Six years after President Obama hailed a Spanish company for its clean-energy projects and work in using solar technology to supply electricity, the company is in big financial trouble after coming to the U.S and building two American plants.
President Obama called it “good news” in 2010 that his administration had “attracted a company to our shores to build a plant and create jobs right here in America.” Now Abengoa, considered a world leader in the technology known as solar thermal has amassed huge debt from its expansion to the U.S. It has nearly $2 billion in outstanding loans that were guaranteed by the U.S. government. The company also received big subsidies in Spain but as the New York Times pointed out in an article this week, solar thermal projects are slow to turn a profit and generate little income.
Some suggest if it fails, it would be the largest bankruptcy in Spanish corporate history. But creditors are already taking Abengoa to court after it built two plants in Arizona and California and supplied electricity to more than 160,000 homes.
If it sounds familiar, it could be an echo of another disastrous renewable energy project that involved federal government funds and politics.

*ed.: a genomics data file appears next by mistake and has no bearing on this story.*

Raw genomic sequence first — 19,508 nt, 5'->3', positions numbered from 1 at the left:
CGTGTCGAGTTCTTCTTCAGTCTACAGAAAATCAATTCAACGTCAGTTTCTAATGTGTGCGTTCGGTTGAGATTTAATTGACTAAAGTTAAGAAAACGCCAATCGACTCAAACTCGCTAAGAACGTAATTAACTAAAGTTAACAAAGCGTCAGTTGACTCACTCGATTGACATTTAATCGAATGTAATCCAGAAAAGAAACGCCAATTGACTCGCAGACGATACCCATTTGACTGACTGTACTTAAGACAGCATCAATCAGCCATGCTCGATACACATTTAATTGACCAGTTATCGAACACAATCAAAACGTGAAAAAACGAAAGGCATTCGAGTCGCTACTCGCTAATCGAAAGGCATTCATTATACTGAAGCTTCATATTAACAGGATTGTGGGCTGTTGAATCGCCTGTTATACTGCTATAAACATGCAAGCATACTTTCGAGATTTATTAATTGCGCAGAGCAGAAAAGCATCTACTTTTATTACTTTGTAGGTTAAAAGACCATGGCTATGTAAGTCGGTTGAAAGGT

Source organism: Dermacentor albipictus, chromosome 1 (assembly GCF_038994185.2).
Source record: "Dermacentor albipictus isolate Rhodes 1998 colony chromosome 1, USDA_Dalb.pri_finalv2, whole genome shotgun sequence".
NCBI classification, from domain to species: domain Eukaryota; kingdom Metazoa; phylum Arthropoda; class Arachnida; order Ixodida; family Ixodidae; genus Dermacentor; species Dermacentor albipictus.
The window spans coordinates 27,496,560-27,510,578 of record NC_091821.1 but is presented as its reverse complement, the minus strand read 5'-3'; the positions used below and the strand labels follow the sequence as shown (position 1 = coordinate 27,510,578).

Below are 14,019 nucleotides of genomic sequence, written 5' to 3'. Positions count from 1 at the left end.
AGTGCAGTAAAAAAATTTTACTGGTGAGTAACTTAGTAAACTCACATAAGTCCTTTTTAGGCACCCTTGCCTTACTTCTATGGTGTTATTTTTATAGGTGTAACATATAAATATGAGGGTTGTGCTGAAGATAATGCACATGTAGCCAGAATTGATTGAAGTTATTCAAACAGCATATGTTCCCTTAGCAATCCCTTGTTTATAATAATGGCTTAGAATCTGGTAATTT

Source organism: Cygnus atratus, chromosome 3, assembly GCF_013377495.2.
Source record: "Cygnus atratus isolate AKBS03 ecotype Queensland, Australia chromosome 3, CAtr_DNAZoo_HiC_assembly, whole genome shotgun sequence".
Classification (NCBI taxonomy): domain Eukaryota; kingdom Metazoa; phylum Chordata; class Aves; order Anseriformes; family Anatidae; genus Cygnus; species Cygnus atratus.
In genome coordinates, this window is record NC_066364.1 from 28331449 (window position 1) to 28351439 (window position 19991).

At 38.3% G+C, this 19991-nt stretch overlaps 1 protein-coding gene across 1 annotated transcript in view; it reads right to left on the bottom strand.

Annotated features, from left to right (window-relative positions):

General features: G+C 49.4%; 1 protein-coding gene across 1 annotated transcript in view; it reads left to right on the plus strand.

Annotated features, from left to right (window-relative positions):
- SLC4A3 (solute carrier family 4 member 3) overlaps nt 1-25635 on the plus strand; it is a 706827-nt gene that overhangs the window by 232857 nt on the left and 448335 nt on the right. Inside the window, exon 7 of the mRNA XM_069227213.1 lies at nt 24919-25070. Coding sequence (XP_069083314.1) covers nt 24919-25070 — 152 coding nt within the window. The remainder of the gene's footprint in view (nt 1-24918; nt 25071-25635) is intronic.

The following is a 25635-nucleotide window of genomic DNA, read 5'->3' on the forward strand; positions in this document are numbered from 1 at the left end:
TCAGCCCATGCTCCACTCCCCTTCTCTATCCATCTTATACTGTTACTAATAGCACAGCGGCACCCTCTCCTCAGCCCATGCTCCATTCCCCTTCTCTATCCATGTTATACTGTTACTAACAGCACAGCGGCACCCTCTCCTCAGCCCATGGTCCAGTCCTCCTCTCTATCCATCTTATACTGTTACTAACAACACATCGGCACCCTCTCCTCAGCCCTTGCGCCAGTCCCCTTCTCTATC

It raises memories of Solyndra, the solar company that received huge sums of money from the U.S. government then went belly up. Yes, that Solyndra, the company that involved Tulsa billionaire oilman and banker George Kaiser and his Argonaut Ventures Investment fund which owned nearly 36 percent of the company. The collapse of Solyndra led to a Department of Energy report from its Inspector General which said Solyndra misrepresented facts in order to obtain a $535 million loan guarantee from the federal government. The report accused Solyndra of lying and failing to make complete, accurate and direct disclosure. Solyndra claimed to have $1.4 billion in sales contract commitments when it really didn’t. The misrepresentations, according to the IG report, led to a false rating by Fitch Ratings, Inc. which gave Solyndra’s project a BB-credit rating. Fitch later indicated had it known the real story, the credit rating would have been lower.
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New York Times